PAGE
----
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New Move to Use Robots for Stroke Rehabilitation
06 December 2011
Hertfordshire, University of
Researchers at the University of Hertfordshire have just begun a three-year project, which uses robots to help people to recover from strokes.
Dr Farshid Amirabdollahian, an expert in rehabilitation robotics and assistive technologies and a senior lecturer in adaptive systems at the University's School of Computer Science is co-ordinating a new FP7 European project called SCRIPT - Supervised Care and Rehabilitation Involving Personal Tele-robotics.
The project team plans to develop robotic devices, which will facilitate repetitive movement of the hand and wrist to be delivered during the chronic phases of stroke rehabilitation.
"The project focus on hand and wrist exercise presents the least researched area in this field and has the potential to make a big contribution to personal independence," said Dr Amirabdollahian. “Our developed prototypes will be available for home use and in a motivating and engaging context, which should provide easier and more frequently available tools, which should in turn affect the patient recovery”.
The researchers plan to develop a tele-robotic communication platform which patients can use in their own homes and which can be managed remotely thus reducing the number of hospital visits needed. The research of the UH team will be based on existing research from their interactive systems and robotics lab which hosts state of the art equipment and software for investigating therapeutic human robot interaction. The SCRIPT project will provide additional focus on adapting robot’s interaction forces to those required for a therapeutic interaction. This would allow for a more natural interaction. In addition, the goal is to provide patients with immediate feedback as well as providing immediate feedback to “off-site” health care professionals.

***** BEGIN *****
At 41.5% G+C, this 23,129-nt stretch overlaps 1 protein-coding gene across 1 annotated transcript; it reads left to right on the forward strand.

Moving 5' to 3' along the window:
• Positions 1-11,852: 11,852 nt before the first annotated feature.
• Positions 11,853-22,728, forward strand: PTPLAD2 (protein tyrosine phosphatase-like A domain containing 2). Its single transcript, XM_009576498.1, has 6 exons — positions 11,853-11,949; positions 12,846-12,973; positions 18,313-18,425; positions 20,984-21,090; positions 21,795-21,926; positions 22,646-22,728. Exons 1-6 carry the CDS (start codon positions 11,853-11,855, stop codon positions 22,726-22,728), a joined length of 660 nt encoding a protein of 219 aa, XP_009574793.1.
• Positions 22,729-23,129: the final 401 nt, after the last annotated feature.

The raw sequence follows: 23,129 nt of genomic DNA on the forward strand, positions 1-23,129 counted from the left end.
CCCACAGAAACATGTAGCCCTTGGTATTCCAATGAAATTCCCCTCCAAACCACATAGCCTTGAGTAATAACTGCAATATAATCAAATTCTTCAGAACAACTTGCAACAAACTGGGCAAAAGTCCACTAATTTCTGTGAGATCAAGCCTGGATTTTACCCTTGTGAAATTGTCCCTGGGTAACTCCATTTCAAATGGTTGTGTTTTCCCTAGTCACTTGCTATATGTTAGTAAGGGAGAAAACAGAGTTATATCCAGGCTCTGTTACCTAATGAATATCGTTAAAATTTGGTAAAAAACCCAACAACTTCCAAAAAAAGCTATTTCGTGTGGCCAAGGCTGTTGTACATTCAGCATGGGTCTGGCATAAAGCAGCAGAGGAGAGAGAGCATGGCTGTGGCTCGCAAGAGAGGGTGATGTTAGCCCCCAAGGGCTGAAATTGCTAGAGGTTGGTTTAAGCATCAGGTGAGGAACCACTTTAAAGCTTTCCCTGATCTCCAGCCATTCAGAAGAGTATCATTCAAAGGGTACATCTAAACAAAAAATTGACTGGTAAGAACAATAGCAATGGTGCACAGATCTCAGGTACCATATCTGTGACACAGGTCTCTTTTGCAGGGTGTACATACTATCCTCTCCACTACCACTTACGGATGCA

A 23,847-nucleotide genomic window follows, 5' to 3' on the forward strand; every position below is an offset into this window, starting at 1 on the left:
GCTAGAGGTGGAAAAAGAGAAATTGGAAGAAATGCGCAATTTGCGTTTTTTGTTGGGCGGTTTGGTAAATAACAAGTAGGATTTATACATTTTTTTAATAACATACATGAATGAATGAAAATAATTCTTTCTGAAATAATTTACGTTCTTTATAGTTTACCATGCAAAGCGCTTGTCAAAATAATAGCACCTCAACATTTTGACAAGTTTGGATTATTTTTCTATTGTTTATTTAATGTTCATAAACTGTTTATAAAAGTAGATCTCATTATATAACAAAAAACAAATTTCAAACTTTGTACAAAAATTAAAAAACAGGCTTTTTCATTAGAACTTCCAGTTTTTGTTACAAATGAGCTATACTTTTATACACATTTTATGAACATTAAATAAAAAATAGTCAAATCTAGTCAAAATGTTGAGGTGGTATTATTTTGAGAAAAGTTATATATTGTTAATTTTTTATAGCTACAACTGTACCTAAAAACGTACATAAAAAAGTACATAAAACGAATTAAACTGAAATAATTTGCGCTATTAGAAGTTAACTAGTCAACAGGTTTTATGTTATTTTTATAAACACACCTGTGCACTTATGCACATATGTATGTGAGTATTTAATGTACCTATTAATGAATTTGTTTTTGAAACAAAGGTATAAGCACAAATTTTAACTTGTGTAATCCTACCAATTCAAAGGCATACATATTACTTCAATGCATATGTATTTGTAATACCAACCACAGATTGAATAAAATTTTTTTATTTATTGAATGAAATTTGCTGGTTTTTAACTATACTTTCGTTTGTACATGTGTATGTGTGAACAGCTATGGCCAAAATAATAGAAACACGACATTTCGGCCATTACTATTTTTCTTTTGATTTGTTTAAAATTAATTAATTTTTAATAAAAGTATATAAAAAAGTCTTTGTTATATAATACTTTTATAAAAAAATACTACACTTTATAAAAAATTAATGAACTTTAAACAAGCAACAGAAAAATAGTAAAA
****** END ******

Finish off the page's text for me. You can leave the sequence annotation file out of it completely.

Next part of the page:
Other project partners are: R.U. Robots Limited (RUR), University of Sheffield, Universiteit Twente, Roessingh Research and Development BV (RRD), MOOG BV, San Raffaele S.p.A. and User Interface Design GMBH.
This project is partially funded by the European Commission under the 7th Framework Programme.